Awarded, then trashed: Goa poet hounded for questioning Brahmins

The Goa Police will now approach “several experts” and the office of the Directorate of Official Language to “probe” the etymology of the “abuses and explicit language” used in the poems.

Written by Smita Nair | Panjim | Updated: October 18, 2017 7:12 am
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Four years after it was first released, Sudirsukt – Hymns of a Shudra, an anthology of poems in colloquial Konkani by writer, poet and former BJP MLA Vishnu Surya Wagh, has stirred the highly volatile caste divide between the state’s dominant Gaud Saraswat Brahmins and the majority Bahujan Goans.

Soon after a jury member disclosed, on August 15, that the book had been selected as the winner of the Goa Konkani Academy Award in the poetry category, a campaign on social media saw some of its verses being lifted and shared “out of context”.

Then, earlier this week, the Manohar Parrikar-led state government cancelled all the 32 undeclared literature and culture awards, including one for Wagh. On Tuesday, the state went a step further, with the Goa Police lodging an FIR against Wagh, and the publishing house, Volvoi-based Apurbai Prakashan Publications, under Sections 293, 292 of the Indian Penal Code and Section 4 of The Indecent Representation of Women (Prohibition) Act 1986, based on a complaint filed by a women’s rights activist, Auda Viegas.

Confirming the charges, senior Police Inspector Sudesh R Naik of Ponda Police station, under whose jurisdiction falls the official address of the publishing house, said: “We have read the poems that were brought to us and we think they are not in good taste. The complaint was only registered after we were convinced it did, and can, offend someone.”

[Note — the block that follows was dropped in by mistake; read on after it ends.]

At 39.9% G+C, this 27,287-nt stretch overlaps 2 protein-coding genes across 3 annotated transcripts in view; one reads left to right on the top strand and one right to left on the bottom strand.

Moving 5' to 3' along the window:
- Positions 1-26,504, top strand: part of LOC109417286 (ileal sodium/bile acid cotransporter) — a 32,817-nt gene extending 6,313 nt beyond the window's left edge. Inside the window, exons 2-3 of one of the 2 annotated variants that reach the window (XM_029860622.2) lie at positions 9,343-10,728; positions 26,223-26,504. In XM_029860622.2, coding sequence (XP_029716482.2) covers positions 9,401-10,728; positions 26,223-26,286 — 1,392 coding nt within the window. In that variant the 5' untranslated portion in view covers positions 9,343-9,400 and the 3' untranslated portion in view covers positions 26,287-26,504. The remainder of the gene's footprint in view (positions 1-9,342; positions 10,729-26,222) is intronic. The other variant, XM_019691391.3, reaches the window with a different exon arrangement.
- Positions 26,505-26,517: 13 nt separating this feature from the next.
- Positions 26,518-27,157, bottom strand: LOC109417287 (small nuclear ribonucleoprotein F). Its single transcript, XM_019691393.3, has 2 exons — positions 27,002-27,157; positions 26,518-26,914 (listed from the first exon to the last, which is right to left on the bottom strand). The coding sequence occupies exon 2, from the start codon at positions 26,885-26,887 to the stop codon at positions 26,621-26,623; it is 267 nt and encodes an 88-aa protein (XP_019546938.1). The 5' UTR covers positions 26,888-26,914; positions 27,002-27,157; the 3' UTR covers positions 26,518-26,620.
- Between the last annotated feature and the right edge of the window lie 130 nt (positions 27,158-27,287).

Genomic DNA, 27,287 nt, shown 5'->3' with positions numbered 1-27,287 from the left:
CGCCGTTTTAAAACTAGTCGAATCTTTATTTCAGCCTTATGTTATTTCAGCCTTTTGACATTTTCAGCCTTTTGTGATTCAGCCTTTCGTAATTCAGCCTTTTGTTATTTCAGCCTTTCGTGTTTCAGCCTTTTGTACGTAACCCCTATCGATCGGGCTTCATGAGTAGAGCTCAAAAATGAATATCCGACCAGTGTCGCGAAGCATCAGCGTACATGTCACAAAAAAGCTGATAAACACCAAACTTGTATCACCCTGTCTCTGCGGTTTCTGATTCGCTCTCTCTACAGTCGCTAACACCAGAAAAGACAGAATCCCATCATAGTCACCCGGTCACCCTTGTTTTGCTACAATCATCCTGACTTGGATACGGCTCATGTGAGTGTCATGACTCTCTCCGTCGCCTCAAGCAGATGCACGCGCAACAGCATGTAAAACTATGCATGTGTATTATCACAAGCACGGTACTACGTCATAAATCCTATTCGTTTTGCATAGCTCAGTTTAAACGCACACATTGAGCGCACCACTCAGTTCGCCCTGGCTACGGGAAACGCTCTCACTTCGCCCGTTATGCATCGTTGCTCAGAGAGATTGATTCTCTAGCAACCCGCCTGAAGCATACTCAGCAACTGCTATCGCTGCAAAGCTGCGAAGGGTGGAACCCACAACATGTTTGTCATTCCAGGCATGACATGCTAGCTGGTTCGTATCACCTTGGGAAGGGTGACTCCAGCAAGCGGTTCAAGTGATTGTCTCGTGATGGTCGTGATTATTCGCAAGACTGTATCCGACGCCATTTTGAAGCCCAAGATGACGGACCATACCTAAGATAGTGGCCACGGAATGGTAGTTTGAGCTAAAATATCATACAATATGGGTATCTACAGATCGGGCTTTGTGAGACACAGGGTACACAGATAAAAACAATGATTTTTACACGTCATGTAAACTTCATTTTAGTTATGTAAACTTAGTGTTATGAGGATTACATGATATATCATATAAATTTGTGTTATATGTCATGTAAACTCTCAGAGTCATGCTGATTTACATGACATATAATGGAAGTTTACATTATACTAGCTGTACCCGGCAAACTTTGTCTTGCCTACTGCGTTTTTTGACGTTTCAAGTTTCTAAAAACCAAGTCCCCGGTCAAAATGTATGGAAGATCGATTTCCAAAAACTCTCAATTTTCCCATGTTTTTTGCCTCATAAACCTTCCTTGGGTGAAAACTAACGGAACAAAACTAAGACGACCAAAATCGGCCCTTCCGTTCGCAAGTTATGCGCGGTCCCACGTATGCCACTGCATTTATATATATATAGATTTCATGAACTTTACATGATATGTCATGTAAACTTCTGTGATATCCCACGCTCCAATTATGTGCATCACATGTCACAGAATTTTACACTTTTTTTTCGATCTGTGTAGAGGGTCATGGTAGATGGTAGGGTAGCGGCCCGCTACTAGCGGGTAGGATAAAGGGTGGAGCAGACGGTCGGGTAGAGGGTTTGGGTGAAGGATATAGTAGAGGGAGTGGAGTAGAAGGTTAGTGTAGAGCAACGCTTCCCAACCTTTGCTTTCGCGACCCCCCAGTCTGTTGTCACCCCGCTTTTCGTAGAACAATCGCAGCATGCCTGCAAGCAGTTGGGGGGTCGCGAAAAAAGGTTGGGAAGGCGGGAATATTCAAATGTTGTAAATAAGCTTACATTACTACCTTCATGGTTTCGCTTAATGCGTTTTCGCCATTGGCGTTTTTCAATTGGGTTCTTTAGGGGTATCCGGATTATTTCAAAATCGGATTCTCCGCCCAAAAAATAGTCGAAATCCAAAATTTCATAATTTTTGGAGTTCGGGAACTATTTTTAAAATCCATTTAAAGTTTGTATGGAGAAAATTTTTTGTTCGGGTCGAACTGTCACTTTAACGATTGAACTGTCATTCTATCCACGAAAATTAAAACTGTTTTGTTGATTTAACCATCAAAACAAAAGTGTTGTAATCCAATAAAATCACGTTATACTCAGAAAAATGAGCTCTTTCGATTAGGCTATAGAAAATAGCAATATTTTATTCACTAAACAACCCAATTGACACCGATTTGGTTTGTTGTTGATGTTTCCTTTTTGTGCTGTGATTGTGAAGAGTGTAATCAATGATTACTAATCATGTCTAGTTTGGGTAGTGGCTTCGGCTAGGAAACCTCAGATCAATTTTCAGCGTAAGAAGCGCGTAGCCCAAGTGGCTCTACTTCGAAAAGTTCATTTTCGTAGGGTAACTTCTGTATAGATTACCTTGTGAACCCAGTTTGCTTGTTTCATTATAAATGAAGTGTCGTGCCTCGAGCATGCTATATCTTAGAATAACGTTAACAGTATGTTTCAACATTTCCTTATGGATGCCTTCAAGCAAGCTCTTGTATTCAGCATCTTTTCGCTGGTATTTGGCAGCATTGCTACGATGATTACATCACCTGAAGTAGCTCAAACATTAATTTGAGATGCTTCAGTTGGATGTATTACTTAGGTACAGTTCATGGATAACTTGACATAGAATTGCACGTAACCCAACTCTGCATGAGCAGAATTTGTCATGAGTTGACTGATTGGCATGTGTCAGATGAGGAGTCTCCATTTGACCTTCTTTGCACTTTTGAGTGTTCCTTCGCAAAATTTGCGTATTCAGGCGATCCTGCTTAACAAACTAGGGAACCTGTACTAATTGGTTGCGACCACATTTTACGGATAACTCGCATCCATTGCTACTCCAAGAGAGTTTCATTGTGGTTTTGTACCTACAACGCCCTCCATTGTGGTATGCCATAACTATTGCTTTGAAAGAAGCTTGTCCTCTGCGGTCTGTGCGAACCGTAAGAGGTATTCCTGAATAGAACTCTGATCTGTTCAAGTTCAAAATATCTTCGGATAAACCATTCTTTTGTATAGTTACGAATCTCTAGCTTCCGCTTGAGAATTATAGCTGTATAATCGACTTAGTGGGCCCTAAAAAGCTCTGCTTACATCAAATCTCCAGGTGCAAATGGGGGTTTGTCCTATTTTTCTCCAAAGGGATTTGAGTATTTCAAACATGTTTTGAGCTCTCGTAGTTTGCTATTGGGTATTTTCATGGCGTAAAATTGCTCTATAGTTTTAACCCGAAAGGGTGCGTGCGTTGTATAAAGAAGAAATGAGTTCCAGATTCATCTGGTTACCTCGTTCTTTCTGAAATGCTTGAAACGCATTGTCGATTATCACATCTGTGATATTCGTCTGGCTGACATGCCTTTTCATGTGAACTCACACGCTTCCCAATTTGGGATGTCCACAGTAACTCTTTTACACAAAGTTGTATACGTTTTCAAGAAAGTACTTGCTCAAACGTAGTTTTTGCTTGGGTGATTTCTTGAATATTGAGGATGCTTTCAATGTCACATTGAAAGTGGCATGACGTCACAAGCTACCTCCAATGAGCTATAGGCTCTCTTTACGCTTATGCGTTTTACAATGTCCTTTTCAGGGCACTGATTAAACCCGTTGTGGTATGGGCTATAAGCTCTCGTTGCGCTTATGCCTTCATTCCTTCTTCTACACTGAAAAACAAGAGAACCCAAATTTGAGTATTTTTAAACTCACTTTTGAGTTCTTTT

The Goa Police will now approach “several experts” and the office of the Directorate of Official Language to “probe” the etymology of the “abuses and explicit language” used in the poems, said senior police officials.

At the heart of the controversy is a divided literary world, and a jury member who leaked the news even before the awards were formalised, stating his “aachaar sanhita doesn’t allow a communally loaded book to win an award”.

The book and the award would have gone unnoticed if not for a public social media post by Sanjiv Verenkar, the lone jury member at the Goa Konkani Academy (GKA) — an autonomous institution backed by the state government to promote Konkani language and literature — who “openly opposed” the book’s entry. In a telephone interview, Verenkar said the poems were “full of filthy words, abuses, vulgarity” which he hadn’t “read in any form of literature in (his) 58 years”.

Speaking on his three-page letter to the state government on why he opposed the book, he said: “A cup of pure milk requires only a drop of cyanide. His (Wagh’s) entire work was against the Brahmins. What is the intention today to write against them? These oppressions he speaks of are 200 years old, and society has moved on… Further, he can write all this in a private platform, but in my official letter as a jury member, I have clearly outlined the main point, which the government has also accepted, that the ruling government cannot be seen endorsing these communal views at any cost today. Besides, these books go to school libraries, how will our teachers look when children read these verses and question them? I have myself counted 40 abusive words used against the upper castes in the book.”

Government officials, when contacted, said a three-member censor board committee had already “banned the book from the award nomination list” and the book eventually came to be listed after an official from the Directorate of Official Languages pushed for it.

Meanwhile, even as the outrage on social media and a clampdown by the government continues, Wagh, 52, who has openly opposed caste oppression and the Sanatan Sanstha, cannot defend himself as he remains immobile following a stroke resulting in cerebral hypoxia.